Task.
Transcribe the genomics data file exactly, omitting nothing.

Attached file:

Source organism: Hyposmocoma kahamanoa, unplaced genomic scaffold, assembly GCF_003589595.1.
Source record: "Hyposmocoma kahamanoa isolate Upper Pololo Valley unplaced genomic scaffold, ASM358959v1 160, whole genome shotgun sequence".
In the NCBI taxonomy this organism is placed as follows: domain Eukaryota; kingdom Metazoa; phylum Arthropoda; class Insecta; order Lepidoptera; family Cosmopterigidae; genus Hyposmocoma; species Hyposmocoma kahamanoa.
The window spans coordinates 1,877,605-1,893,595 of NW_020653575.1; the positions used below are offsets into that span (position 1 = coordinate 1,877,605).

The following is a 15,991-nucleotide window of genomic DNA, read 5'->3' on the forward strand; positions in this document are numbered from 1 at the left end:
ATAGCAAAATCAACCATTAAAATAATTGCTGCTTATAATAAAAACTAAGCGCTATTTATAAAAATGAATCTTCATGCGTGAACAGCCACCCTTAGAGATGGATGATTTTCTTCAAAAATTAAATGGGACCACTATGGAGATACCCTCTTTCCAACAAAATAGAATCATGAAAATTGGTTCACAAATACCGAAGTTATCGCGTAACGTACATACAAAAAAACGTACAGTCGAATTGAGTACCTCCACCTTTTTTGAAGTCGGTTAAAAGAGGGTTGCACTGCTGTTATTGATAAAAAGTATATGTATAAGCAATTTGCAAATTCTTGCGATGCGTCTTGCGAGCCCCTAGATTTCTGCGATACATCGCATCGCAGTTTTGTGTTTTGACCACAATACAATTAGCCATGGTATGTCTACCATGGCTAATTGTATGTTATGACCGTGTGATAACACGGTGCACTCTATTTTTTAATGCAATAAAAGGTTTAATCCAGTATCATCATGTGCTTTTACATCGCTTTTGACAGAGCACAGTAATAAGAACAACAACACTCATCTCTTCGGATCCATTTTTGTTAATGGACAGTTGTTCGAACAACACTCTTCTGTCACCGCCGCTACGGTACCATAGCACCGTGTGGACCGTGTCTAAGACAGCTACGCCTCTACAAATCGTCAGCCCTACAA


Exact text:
Source organism: Hyposmocoma kahamanoa, unplaced genomic scaffold, assembly GCF_003589595.1.
Source record: "Hyposmocoma kahamanoa isolate Upper Pololo Valley unplaced genomic scaffold, ASM358959v1 160, whole genome shotgun sequence".
In the NCBI taxonomy this organism is placed as follows: domain Eukaryota; kingdom Metazoa; phylum Arthropoda; class Insecta; order Lepidoptera; family Cosmopterigidae; genus Hyposmocoma; species Hyposmocoma kahamanoa.
The window spans coordinates 1,877,605-1,893,595 of NW_020653575.1; the positions used below are offsets into that span (position 1 = coordinate 1,877,605).

The following is a 15,991-nucleotide window of genomic DNA, read 5'->3' on the forward strand; positions in this document are numbered from 1 at the left end:
ATAGCAAAATCAACCATTAAAATAATTGCTGCTTATAATAAAAACTAAGCGCTATTTATAAAAATGAATCTTCATGCGTGAACAGCCACCCTTAGAGATGGATGATTTTCTTCAAAAATTAAATGGGACCACTATGGAGATACCCTCTTTCCAACAAAATAGAATCATGAAAATTGGTTCACAAATACCGAAGTTATCGCGTAACGTACATACAAAAAAACGTACAGTCGAATTGAGTACCTCCACCTTTTTTGAAGTCGGTTAAAAGAGGGTTGCACTGCTGTTATTGATAAAAAGTATATGTATAAGCAATTTGCAAATTCTTGCGATGCGTCTTGCGAGCCCCTAGATTTCTGCGATACATCGCATCGCAGTTTTGTGTTTTGACCACAATACAATTAGCCATGGTATGTCTACCATGGCTAATTGTATGTTATGACCGTGTGATAACACGGTGCACTCTATTTTTTAATGCAATAAAAGGTTTAATCCAGTATCATCATGTGCTTTTACATCGCTTTTGACAGAGCACAGTAATAAGAACAACAACACTCATCTCTTCGGATCCATTTTTGTTAATGGACAGTTGTTCGAACAACACTCTTCTGTCACCGCCGCTACGGTACCATAGCACCGTGTGGACCGTGTCTAAGACAGCTACGCCTCTACAAATCGTCAGCCCTACAA